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Coordinator of religious education and catechesis

Michael J. Hagan is coordinator of religious education and catechesis for the Diocese of Burlington. (Submitted photo) Michael J. Hagan is coordinator of religious education and catechesis for the Diocese of Burlington.
Michael J. Hagan became coordinator of religious education and catechesis for the Diocese of Burlington in June, and he will be working to strengthen religious education within the Church by working with directors of religious education in Vermont parishes.
 
“Catechesis is important because our faith is not something that anyone can immediately -- or once-and-for-all – grasp,” he said. “Being a Christian is a lifelong process of unfolding the mystery of our faith, which is exactly what catechesis (the teaching of our faith) helps us to do. This journey is just as important, if not more so, for adults as it is for children.”
 
He plans to introduce more catechetical programs that include the whole family, both children and parents. “How that applies specifically, however, will depend on each parish and its particular strengths,” he said, adding that he will continue to offer catechists educational opportunities throughout Vermont.
 
One of his goals is to better understand how Vermont parishes function and then use that knowledge to be a strong support to assist and encourage them in their individual religious education goals. “The only way to truly achieve this is to pick up the phone, get in the car and build relationships with DREs around the state,” he said.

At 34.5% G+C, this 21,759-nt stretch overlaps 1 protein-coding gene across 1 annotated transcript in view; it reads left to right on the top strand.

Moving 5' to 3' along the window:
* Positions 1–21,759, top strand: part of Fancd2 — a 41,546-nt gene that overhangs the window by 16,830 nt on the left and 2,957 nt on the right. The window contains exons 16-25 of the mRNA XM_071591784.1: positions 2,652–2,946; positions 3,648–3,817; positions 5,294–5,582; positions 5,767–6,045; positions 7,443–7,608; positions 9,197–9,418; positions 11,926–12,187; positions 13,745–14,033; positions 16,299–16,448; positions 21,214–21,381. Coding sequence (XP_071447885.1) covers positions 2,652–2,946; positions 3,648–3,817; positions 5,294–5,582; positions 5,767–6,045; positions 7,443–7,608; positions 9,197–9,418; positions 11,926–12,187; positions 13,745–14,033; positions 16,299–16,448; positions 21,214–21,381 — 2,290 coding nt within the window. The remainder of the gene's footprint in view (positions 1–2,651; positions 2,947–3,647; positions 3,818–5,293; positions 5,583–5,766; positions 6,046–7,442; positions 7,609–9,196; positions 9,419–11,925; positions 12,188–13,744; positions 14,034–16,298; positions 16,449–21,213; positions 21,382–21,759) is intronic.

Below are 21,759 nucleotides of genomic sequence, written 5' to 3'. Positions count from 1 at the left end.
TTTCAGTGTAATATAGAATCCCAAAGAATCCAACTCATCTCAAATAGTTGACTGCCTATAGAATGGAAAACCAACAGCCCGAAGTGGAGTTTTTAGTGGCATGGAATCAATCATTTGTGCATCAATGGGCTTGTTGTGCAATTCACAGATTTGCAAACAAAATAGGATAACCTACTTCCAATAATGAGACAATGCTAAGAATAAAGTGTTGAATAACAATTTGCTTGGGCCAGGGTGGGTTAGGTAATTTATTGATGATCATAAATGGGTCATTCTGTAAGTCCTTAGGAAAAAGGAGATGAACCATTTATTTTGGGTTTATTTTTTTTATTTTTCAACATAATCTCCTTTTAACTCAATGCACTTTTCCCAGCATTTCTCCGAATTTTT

Hagan, 26, was born and raised in the suburbs of Philadelphia. He earned a bachelor’s degree in economics from Grove City College and a master’s in theology from Villanova University.
 
He worked as a theology teacher and campus minister at a Catholic high school in Toledo, Ohio.
 
“In my experience as a high school teacher, I quickly discovered that books alone don't cut it. Outside of the classroom, students naturally consume information digitally, whether it be YouTube videos, online articles or apps on their phones,” he said. “Just as Jesus used familiar objects to make His parables relatable, we need to make technology a part of our religious education curriculum. This will help our students to be engaged in our material. Books are certainly important, but it is best to weave in the latest technology when possible.”
 
Hagan is married and now a resident of South Burlington and a parishioner at Christ the King/St. Anthony Parish in Burlington.
 
Last modified onTuesday, 27 June 2017 08:55
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